Review by Win Wiacek
In 1989 troubled writer/artist named James O’Barr re-interpreted the classic plot of revenge from beyond the grave to create a media sensation. Produced as an inspired form of art therapy following the killing of his lover by a drunk driver, O’Barr’s cathartic and emotive spirit of revenge debuted in 1989, but The Crow wasn’t combined into a graphic novel (with added material) until 1993.
This remastered Special Edition is a Director’s Cut restoring much intended material dropped during the original run due to space considerations, cost and, as stated in the author’s introduction, O’Barr’s then-lack of ability and “limited visual vocabulary”.
‘Book One: Lament’ opens with a leather-clad Goth/clown extracting information from a very nasty street thug, after which ‘Shattered in the Head’, rendered in grey tones and washes, follows a tragic young man on a very special train seeing something truly horrific. ‘Book One’ proper describes ‘Pain’, as a melancholy figure prowls an empty, desolate house before going hunting. Five names resound in his head. When confronted in ‘New Dawn Fades’ Tin Tin doesn’t even remember the clown with the crow on his shoulder.
Intercut with flashes of a grievous crime and atrocity inflicted on a loving young couple, the drama proceeds with ‘Shadowplay’ as rising criminal star Top Dollar receives a visitor who decimates his gang before ‘The Kill’. The vengeance taker is plagued by memories of his lost, perfect life in ‘The Anti-Architect Dreams’ before proceeding ‘…Like a Concave Scream’ with his hell-bent mission.
Second book ‘Fear’ briefly focuses on sadistic scumbag Tom Tom in ‘Dead Souls’. When he was alive the sensitive soul was called Eric, and makes a slight detour in ‘Submission’ to reclaim the engagement ring taken from his ravaged love’s dead finger. He makes a police ally and continues his death march in ‘Elegy: Irony & Despair’.
Another tender memory racks his conscience in ‘Atmosphere’ and the agonised angel finds time to save a little girl’s future in ‘Velocity’. Then drug addicted, pain-immune Fun Boy is sent a message and becomes a living example for the remaining targets before a further inkling into the role of the ever-present Crow in ‘Watching Forever’.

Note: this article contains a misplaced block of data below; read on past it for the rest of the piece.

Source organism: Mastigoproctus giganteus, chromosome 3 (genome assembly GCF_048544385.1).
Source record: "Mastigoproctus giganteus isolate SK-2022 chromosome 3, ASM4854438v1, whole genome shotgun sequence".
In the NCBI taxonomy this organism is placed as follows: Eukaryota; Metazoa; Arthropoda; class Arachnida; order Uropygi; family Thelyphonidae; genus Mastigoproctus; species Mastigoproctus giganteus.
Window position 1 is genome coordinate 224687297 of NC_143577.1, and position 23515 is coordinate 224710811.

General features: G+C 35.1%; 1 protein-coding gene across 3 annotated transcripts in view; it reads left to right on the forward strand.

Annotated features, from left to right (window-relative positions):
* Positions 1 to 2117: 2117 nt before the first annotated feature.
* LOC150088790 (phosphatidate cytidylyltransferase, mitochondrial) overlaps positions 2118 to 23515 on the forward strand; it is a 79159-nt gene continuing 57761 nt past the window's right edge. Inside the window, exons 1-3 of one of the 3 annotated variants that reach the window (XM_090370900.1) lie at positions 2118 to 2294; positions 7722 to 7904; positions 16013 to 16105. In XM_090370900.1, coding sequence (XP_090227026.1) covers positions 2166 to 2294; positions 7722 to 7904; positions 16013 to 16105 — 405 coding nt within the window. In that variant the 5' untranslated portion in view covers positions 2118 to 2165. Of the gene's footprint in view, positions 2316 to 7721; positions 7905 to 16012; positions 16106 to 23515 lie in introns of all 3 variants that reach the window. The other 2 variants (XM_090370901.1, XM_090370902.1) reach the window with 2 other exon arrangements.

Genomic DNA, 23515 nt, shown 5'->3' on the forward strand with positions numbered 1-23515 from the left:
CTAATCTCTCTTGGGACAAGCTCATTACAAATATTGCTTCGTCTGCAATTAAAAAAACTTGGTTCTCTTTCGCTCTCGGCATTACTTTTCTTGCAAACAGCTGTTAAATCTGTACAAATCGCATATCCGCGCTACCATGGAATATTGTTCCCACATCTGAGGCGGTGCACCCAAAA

‘Book Three: Irony’ hints at the coming conclusion in ‘Immolation’ as Eric destroys the massed street-gangs employed by the harried targets as a final warning before some mysteries are revealed in a harrowing flashback ‘The Atrocity Exhibition: One Year Ago’ opens ‘Book Four: Despair’. Closely following is the secret of Eric’s “survival” in ‘Head Trauma’ leading to the inescapable ‘Crescendo’. The largest new segment ‘An August Noel’ precedes the beginning of the end and in ‘Angel, All Fire’ Eric makes his peace with life and dances one last ghastly pavane to his lost past before setting out for a gruesome ‘Hammer Party’.
‘Book Five: Death’ starts the final confrontation with last target T-Bird in ‘Gravity’ and, as another army of society’s worst dregs get in Eric’s way his bloody ‘Attrition’ elicits some human response from the unrepentant monster. With bodies falling like red rain ‘Looking Down the Cross’ sees Eric become an unstoppable slaughter machine and ‘Steel Tide on an Asphalt Beach’ has the campaign of vengeance conclude the only way it could. After the denouement, a new postscript ‘Sparkle Horse’ offers some long-needed healing to augment the gory closure before order is restored in the elegiac ‘Passover’ and ‘Coda’.
Epic, simplistic, poetic and powerfully moving, this darkly uncompromising tale is a monolith of modern comics and this stellar compilation is the only way to truly experience it in all its gothic glory.